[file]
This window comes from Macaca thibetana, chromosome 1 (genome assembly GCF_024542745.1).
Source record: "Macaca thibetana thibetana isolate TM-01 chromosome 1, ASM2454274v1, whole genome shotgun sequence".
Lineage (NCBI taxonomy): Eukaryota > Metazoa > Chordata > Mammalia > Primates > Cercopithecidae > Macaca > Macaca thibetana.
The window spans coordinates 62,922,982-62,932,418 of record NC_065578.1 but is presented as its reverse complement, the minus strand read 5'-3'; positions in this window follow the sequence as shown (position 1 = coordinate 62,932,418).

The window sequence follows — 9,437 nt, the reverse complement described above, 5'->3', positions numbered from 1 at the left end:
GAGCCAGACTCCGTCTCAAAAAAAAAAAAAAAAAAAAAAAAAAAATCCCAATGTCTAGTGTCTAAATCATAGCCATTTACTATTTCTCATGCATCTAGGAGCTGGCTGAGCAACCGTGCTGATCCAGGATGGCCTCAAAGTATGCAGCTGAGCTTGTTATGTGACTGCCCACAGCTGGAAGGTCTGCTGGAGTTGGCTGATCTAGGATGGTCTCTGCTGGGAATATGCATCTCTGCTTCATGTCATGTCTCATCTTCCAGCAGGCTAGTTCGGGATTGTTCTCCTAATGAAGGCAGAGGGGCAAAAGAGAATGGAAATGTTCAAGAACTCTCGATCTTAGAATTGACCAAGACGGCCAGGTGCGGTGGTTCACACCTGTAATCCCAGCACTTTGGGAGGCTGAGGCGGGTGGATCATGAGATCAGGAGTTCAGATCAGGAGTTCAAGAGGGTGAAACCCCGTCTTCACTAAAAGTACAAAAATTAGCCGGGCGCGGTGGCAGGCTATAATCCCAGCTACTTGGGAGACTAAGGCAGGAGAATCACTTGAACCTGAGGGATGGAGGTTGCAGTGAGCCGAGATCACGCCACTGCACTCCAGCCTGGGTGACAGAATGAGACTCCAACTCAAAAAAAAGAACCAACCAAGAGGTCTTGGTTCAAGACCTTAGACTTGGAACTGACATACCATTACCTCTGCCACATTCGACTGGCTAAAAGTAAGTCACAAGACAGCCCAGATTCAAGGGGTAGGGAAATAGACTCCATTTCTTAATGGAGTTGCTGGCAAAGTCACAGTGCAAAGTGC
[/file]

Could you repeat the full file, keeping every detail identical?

This window comes from Macaca thibetana, chromosome 1 (genome assembly GCF_024542745.1).
Source record: "Macaca thibetana thibetana isolate TM-01 chromosome 1, ASM2454274v1, whole genome shotgun sequence".
Lineage (NCBI taxonomy): Eukaryota > Metazoa > Chordata > Mammalia > Primates > Cercopithecidae > Macaca > Macaca thibetana.
The window spans coordinates 62,922,982-62,932,418 of record NC_065578.1 but is presented as its reverse complement, the minus strand read 5'-3'; positions in this window follow the sequence as shown (position 1 = coordinate 62,932,418).

The window sequence follows — 9,437 nt, the reverse complement described above, 5'->3', positions numbered from 1 at the left end:
GAGCCAGACTCCGTCTCAAAAAAAAAAAAAAAAAAAAAAAAAAAATCCCAATGTCTAGTGTCTAAATCATAGCCATTTACTATTTCTCATGCATCTAGGAGCTGGCTGAGCAACCGTGCTGATCCAGGATGGCCTCAAAGTATGCAGCTGAGCTTGTTATGTGACTGCCCACAGCTGGAAGGTCTGCTGGAGTTGGCTGATCTAGGATGGTCTCTGCTGGGAATATGCATCTCTGCTTCATGTCATGTCTCATCTTCCAGCAGGCTAGTTCGGGATTGTTCTCCTAATGAAGGCAGAGGGGCAAAAGAGAATGGAAATGTTCAAGAACTCTCGATCTTAGAATTGACCAAGACGGCCAGGTGCGGTGGTTCACACCTGTAATCCCAGCACTTTGGGAGGCTGAGGCGGGTGGATCATGAGATCAGGAGTTCAGATCAGGAGTTCAAGAGGGTGAAACCCCGTCTTCACTAAAAGTACAAAAATTAGCCGGGCGCGGTGGCAGGCTATAATCCCAGCTACTTGGGAGACTAAGGCAGGAGAATCACTTGAACCTGAGGGATGGAGGTTGCAGTGAGCCGAGATCACGCCACTGCACTCCAGCCTGGGTGACAGAATGAGACTCCAACTCAAAAAAAAGAACCAACCAAGAGGTCTTGGTTCAAGACCTTAGACTTGGAACTGACATACCATTACCTCTGCCACATTCGACTGGCTAAAAGTAAGTCACAAGACAGCCCAGATTCAAGGGGTAGGGAAATAGACTCCATTTCTTAATGGAGTTGCTGGCAAAGTCACAGTGCAAAGTGC